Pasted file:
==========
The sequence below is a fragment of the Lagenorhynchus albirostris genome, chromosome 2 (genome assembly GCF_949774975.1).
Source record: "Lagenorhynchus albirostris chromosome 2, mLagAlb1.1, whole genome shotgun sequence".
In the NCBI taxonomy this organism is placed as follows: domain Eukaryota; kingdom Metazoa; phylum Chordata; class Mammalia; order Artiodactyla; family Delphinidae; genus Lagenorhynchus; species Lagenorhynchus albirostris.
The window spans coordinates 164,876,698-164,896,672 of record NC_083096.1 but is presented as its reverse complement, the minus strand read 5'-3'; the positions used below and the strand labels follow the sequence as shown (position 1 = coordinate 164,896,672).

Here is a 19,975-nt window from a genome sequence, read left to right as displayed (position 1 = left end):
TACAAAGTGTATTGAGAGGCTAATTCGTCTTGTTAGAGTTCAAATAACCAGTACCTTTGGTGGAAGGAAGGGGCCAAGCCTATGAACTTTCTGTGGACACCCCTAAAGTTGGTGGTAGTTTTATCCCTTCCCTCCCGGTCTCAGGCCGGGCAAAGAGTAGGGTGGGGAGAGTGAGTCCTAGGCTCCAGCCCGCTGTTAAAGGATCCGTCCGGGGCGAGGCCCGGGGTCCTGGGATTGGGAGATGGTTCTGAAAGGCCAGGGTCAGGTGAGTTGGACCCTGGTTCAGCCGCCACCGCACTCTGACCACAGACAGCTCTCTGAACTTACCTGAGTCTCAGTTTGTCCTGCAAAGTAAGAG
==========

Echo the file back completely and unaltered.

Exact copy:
The sequence below is a fragment of the Lagenorhynchus albirostris genome, chromosome 2 (genome assembly GCF_949774975.1).
Source record: "Lagenorhynchus albirostris chromosome 2, mLagAlb1.1, whole genome shotgun sequence".
In the NCBI taxonomy this organism is placed as follows: domain Eukaryota; kingdom Metazoa; phylum Chordata; class Mammalia; order Artiodactyla; family Delphinidae; genus Lagenorhynchus; species Lagenorhynchus albirostris.
The window spans coordinates 164,876,698-164,896,672 of record NC_083096.1 but is presented as its reverse complement, the minus strand read 5'-3'; the positions used below and the strand labels follow the sequence as shown (position 1 = coordinate 164,896,672).

Here is a 19,975-nt window from a genome sequence, read left to right as displayed (position 1 = left end):
TACAAAGTGTATTGAGAGGCTAATTCGTCTTGTTAGAGTTCAAATAACCAGTACCTTTGGTGGAAGGAAGGGGCCAAGCCTATGAACTTTCTGTGGACACCCCTAAAGTTGGTGGTAGTTTTATCCCTTCCCTCCCGGTCTCAGGCCGGGCAAAGAGTAGGGTGGGGAGAGTGAGTCCTAGGCTCCAGCCCGCTGTTAAAGGATCCGTCCGGGGCGAGGCCCGGGGTCCTGGGATTGGGAGATGGTTCTGAAAGGCCAGGGTCAGGTGAGTTGGACCCTGGTTCAGCCGCCACCGCACTCTGACCACAGACAGCTCTCTGAACTTACCTGAGTCTCAGTTTGTCCTGCAAAGTAAGAG